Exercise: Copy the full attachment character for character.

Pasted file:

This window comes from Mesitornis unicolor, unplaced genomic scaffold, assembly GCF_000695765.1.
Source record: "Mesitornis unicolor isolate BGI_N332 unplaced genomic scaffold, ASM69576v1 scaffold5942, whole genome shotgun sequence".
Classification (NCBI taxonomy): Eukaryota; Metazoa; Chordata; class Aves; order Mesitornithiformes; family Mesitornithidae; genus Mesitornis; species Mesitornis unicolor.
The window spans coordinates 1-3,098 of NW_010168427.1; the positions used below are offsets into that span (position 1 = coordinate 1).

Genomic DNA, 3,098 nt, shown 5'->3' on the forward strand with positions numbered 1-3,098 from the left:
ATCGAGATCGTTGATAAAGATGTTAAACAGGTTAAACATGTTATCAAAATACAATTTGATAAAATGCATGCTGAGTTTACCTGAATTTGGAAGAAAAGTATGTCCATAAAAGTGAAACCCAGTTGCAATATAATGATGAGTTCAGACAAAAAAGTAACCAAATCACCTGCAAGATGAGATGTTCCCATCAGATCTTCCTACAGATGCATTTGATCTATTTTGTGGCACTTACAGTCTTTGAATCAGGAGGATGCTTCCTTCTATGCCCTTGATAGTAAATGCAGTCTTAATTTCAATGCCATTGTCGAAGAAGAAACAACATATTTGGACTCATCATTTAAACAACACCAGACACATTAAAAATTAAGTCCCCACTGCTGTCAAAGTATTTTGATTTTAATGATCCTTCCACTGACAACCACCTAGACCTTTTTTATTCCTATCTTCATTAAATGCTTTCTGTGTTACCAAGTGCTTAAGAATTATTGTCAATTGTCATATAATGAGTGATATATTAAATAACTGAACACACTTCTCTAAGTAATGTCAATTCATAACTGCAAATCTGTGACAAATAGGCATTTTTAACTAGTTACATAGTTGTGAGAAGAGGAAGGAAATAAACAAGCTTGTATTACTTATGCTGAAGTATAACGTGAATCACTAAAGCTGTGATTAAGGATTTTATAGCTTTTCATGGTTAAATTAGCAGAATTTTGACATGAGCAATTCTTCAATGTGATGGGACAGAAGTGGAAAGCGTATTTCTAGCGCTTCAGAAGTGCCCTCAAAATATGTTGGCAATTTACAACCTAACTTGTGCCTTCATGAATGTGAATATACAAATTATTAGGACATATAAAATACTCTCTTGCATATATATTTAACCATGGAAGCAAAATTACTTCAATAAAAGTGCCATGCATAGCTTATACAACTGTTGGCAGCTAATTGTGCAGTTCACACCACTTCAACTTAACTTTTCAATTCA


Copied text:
This window comes from Mesitornis unicolor, unplaced genomic scaffold, assembly GCF_000695765.1.
Source record: "Mesitornis unicolor isolate BGI_N332 unplaced genomic scaffold, ASM69576v1 scaffold5942, whole genome shotgun sequence".
Classification (NCBI taxonomy): Eukaryota; Metazoa; Chordata; class Aves; order Mesitornithiformes; family Mesitornithidae; genus Mesitornis; species Mesitornis unicolor.
The window spans coordinates 1-3,098 of NW_010168427.1; the positions used below are offsets into that span (position 1 = coordinate 1).

Genomic DNA, 3,098 nt, shown 5'->3' on the forward strand with positions numbered 1-3,098 from the left:
ATCGAGATCGTTGATAAAGATGTTAAACAGGTTAAACATGTTATCAAAATACAATTTGATAAAATGCATGCTGAGTTTACCTGAATTTGGAAGAAAAGTATGTCCATAAAAGTGAAACCCAGTTGCAATATAATGATGAGTTCAGACAAAAAAGTAACCAAATCACCTGCAAGATGAGATGTTCCCATCAGATCTTCCTACAGATGCATTTGATCTATTTTGTGGCACTTACAGTCTTTGAATCAGGAGGATGCTTCCTTCTATGCCCTTGATAGTAAATGCAGTCTTAATTTCAATGCCATTGTCGAAGAAGAAACAACATATTTGGACTCATCATTTAAACAACACCAGACACATTAAAAATTAAGTCCCCACTGCTGTCAAAGTATTTTGATTTTAATGATCCTTCCACTGACAACCACCTAGACCTTTTTTATTCCTATCTTCATTAAATGCTTTCTGTGTTACCAAGTGCTTAAGAATTATTGTCAATTGTCATATAATGAGTGATATATTAAATAACTGAACACACTTCTCTAAGTAATGTCAATTCATAACTGCAAATCTGTGACAAATAGGCATTTTTAACTAGTTACATAGTTGTGAGAAGAGGAAGGAAATAAACAAGCTTGTATTACTTATGCTGAAGTATAACGTGAATCACTAAAGCTGTGATTAAGGATTTTATAGCTTTTCATGGTTAAATTAGCAGAATTTTGACATGAGCAATTCTTCAATGTGATGGGACAGAAGTGGAAAGCGTATTTCTAGCGCTTCAGAAGTGCCCTCAAAATATGTTGGCAATTTACAACCTAACTTGTGCCTTCATGAATGTGAATATACAAATTATTAGGACATATAAAATACTCTCTTGCATATATATTTAACCATGGAAGCAAAATTACTTCAATAAAAGTGCCATGCATAGCTTATACAACTGTTGGCAGCTAATTGTGCAGTTCACACCACTTCAACTTAACTTTTCAATTCA